Assessing the damage on the school system

Is it really a success story?

This is the text of my intervention during the policy talk organized by Ponlok Chomnes in November 2021. I will update it with additional data, whenever I can get some. Several students of NGPRC have collected useful testimonies to write their thesis. I’ll try to synthesize their findings as soon as possible.

Anecdotal success and systemic failures

I wish I could share a success story about distance learning. After all, the New Generation Pedagogical Research Center has been able to carry on its activities during the Covid crisis. It took us one day to shift to an online setting. We have even designed a remote practicum when it was time to do so, with the observation of pre-recorded lessons, and role-plays, to replace real classroom observations and conferences between mentors and teachers. But it wouldn’t be honest during a policy talk. We worked under exceptionally favorable circumstances. All of our students are experienced teachers. All of them are proficient with ICT. All of them can speak English. And most importantly, they are all volunteers. It is pretty much like a lab experiment. In research, we know that we should never use lab conditions to make decisions about the real world. Such favorable circumstances don’t exist for normal classes, especially in K12 education.

Making decisions with incomplete data

We have talked extensively about the need to collect accurate data to inspire public policies. We don’t have all the information that we would like. For instance, it is too soon to have the dropout rates among Cambodian students, until the situation is stabilized. However, we can already make some estimates, based on the available sources and on logic. After all, in order to make a decision, an order of magnitude is often sufficient.

The trick is to Interpret correctly the figures that we have. A survey in August 2020 indicated that 69% of the students had access to a smartphone. This is an amazing achievement for a poor country, if we consider that smartphones are a very recent technology. However, we must understand what it means for teachers who want to conduct e-learning activities. A smartphone is a necessary condition for e-learning. If you don’t have it, you are automatically excluded. It means that 30% of the students are excluded from the beginning! But there is worse. It isn’t the only condition. 69% is a cap, the upper limit of what we can expect. Then you need a stable Internet connection, a reliable supply of electricity and so on. Each new condition comes with a significant loss of efficiency. Even more, “having access to” doesn’t mean that all those 69% of students own their smartphones. It just means that someone in the household possesses one. They have to share it with siblings. The more siblings you have, the less time you can spend learning on the smartphone. Therefore, we can probably expect only a half or a third of that figure. The students who can actually partake in synchronous distance learning are a minority. Just because of material constraints.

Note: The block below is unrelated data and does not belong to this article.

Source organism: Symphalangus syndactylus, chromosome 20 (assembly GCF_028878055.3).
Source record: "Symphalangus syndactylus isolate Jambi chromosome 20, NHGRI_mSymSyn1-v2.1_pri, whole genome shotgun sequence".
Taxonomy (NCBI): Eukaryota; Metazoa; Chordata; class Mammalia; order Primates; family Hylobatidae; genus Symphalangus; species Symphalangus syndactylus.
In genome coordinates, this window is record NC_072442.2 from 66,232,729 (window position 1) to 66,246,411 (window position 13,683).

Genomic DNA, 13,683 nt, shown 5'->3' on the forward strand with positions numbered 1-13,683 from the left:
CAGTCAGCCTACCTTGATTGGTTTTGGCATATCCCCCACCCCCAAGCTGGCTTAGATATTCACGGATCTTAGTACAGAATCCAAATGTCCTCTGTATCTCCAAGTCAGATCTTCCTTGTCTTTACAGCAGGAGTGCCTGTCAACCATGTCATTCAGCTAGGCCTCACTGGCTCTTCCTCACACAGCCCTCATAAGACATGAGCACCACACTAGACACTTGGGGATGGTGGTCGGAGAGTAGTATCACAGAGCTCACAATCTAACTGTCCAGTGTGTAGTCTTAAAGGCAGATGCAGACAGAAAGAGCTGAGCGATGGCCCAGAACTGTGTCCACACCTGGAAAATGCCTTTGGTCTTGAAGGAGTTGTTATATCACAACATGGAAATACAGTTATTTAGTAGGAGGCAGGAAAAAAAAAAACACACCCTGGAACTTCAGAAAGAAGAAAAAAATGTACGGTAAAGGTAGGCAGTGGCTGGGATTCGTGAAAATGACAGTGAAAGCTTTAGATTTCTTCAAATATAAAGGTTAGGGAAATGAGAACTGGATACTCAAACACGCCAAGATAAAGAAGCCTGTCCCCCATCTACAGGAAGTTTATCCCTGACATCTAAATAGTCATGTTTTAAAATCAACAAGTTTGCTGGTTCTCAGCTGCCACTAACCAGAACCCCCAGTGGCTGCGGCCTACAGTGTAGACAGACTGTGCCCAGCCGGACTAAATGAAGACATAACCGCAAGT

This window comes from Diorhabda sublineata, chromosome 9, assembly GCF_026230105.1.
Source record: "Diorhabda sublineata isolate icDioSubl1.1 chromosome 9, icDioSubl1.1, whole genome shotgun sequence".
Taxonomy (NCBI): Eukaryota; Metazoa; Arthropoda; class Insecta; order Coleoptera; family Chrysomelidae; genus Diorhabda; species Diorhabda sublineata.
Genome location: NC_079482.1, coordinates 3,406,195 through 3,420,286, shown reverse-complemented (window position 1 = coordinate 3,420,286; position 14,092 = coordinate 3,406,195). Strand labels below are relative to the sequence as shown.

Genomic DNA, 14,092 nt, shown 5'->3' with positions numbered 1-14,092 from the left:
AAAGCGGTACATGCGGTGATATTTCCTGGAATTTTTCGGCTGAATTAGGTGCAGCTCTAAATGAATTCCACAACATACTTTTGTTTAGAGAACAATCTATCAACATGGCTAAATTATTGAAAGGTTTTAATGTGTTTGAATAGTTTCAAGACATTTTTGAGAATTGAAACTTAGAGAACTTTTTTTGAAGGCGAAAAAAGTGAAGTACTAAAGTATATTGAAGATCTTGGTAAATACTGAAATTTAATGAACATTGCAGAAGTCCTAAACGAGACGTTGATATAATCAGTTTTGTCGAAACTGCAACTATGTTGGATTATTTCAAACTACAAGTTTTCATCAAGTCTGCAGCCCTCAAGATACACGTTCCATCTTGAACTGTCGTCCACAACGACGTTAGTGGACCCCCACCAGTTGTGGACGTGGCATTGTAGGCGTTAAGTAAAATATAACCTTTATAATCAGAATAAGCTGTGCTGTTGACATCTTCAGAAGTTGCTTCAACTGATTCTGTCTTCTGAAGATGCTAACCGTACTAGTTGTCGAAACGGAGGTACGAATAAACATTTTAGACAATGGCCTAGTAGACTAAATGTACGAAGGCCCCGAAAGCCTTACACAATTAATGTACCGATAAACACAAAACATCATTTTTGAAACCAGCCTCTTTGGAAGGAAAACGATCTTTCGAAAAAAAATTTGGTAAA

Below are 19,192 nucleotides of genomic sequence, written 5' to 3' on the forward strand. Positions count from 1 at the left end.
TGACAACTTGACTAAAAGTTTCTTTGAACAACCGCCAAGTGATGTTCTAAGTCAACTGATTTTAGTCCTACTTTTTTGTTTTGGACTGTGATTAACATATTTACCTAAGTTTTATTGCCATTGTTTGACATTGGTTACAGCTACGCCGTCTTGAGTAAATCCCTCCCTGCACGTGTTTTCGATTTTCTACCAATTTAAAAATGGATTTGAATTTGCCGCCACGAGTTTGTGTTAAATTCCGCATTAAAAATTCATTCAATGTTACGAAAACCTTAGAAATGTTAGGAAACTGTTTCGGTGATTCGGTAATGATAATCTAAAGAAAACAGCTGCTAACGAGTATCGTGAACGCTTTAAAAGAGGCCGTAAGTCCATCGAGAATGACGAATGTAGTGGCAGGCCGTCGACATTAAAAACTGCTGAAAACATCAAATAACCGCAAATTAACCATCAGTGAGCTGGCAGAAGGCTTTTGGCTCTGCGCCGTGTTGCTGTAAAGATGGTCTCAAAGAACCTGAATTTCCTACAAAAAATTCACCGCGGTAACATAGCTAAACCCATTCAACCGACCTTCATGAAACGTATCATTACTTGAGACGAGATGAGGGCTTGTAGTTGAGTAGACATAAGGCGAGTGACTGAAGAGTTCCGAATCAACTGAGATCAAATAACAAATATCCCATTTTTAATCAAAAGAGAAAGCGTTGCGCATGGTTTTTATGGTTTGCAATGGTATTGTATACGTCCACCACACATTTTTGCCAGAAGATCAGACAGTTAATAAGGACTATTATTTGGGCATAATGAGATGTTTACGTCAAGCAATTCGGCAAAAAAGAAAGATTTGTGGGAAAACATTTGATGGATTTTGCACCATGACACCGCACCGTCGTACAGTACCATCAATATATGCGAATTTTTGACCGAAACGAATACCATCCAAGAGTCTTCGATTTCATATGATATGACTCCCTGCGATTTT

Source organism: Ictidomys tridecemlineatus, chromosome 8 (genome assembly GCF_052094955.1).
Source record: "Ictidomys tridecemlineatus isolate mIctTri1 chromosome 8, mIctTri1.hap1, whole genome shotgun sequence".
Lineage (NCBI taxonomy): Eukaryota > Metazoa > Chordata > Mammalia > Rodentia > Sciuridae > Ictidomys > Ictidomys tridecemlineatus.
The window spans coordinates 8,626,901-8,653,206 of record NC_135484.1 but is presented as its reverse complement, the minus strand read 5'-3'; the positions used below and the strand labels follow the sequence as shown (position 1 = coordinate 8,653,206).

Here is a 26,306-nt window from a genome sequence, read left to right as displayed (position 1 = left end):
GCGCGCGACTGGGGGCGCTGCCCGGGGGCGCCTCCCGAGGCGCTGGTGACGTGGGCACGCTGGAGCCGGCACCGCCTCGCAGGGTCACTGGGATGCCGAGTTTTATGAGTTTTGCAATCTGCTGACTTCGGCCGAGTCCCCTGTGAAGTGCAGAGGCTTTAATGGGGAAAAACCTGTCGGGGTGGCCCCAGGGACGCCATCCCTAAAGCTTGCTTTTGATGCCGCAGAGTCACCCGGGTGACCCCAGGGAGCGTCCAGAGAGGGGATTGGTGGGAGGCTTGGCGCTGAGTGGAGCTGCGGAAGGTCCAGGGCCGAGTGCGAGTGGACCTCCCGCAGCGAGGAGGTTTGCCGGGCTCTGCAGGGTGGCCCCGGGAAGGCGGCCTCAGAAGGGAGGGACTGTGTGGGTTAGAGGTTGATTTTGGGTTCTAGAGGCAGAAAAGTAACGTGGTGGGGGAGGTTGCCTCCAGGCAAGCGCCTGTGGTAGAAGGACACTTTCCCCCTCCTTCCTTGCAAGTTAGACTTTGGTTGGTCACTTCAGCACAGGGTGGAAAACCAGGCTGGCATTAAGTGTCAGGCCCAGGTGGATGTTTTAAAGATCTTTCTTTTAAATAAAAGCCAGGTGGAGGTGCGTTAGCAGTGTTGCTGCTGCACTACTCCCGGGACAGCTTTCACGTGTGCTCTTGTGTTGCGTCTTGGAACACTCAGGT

I’m not talking about the other requirements such as ICT skills, commitment, school management and so on. I let you imagine how easy it is for a student to shut down their camera and do something else after connecting to the lesson. He just has to pretend that the connectivity is bad.

If I’m looking at the alternatives to synchronous online learning, the situation isn’t better. According to the same survey, worksheets were used by around 45% of the students. But it meant a lot of delays. Only 58% of the teachers were in touch with their students 2 times a week or more. 75% of the teachers reported that the students don’t complete their worksheet. And who should be surprised? Any experienced teacher knows that collecting homework is a painful and unreliable process, even in normal times. When a large proportion of your students live far away from the school, going to the villages to collect material or provide support is clearly unpractical. Even worse, only 19% of the teachers gave the worksheets back after correction.